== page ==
Kampto Neurotech has developed a cutting-edge wireless brain-computer interface (BCI) device that sits on the surface of the brain in a region known as the subarachnoid space under the skull. The device, which takes the form of a mechanical flexible integrated circuit chip, offers more than 65,000 electrodes for stimulating and recording from the brain. The chip communicates with and is powered by a small wearable device, called a relay station, which is itself a WiFi device. “It's like a WiFi connection to your brain,” said Ken Shepard, Lau Family Professor of Electrical Engineering and professor of biomedical engineering at Columbia Engineering, “But it doesn't require any wires or any connection through the skull. It can be inserted directly under the skull without producing any damage to cortical tissue.” Shepard and his lab at Columbia focus on bioelectronics for many applications from molecular diagnostics to brain imaging. 

Currently undergoing pre-clinical testing, Kampto Neurotech is now conducting comprehensive pre-clinical tests in two large animal models, and is progressing towards the permission for first-in-human trials. Their device boasts a wide range of potential applications, including the treatment of blindness and aphasia.


Cardiac radiofrequency ablation succeeds in less than 50% of cases for complex heart rhythm issues like atrial fibrillation and ventricular tachycardia. Current procedures fall short due to ineffective tissue damage, resulting in recurrent problems. A new reliable approach is urgently needed to pinpoint treatment areas and ensure better outcomes for personalized therapy. OptiCardio revolutionizes cardiac radiofrequency ablation, aiming to increase its success rate. Spearheaded by Christine P. Hendon, associate professor of electrical engineering, OptiCardio is addressing two large and growing global markets–the electroanatomic device market and the cardiac ablation catheter market. Hendon specializes in developing biomedical optics technologies to guide medical procedures, analyze the structure-function of biological tissues, and enhance the treatment of conditions like cardiac arrhythmias.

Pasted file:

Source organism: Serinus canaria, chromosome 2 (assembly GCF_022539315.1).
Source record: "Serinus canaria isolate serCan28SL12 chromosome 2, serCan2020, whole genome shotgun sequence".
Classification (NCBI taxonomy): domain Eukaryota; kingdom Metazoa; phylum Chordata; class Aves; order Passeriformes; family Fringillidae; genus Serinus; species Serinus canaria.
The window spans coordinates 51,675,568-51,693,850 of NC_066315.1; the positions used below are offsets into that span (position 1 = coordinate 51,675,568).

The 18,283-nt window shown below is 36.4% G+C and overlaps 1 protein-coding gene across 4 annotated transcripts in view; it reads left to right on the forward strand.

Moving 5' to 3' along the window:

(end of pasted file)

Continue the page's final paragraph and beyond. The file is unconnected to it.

The startup’s near-infrared spectroscopy catheter and software enhance lesion quality assessment and target evaluation during procedures, reducing recurrence rates. This approach caters to a growing market and promises to decrease procedure time, complications, and medical expenses per patient.

Rover Diagnostics

In the aftermath of the pandemic, pharmacies are becoming the primary sites for respiratory and STI PCR testing, compared to clinical settings. In this scenario, there’s a growing need to address the gap between increasing testing demand and the lack of staff and equipment for pharmacies. Rover LightSpeed PCR is an innovative point-of-care diagnostic system designed for untapped non-clinical POC PCR locations, such as pharmacies, assisted living facilities and schools. It was founded in 2018 by serial tech entrepreneur Mark Fasciano and Biomedical Engineering Professor Sam Sia, in collaboration with Columbia University. Sia develops technologies for point-of-care blood tests, wearable sensors, and implantable devices. He has co-developed a point-of-care blood test for prostate cancer which has garnered FDA approval. 

Rover Diagnostics offers a simple, cost-effective and rapid solution, with a unique optical PCR method that delivers results in under 20 minutes. According to Fasciano, if an average pharmacy conducts 13 respiratory tests a day, it can potentially generate a bottom line of $131,000 per year. To achieve this, the pharmacy only needs a user-friendly consumable integrated with a data collection and billing system, with a test kit COGS that is below $5.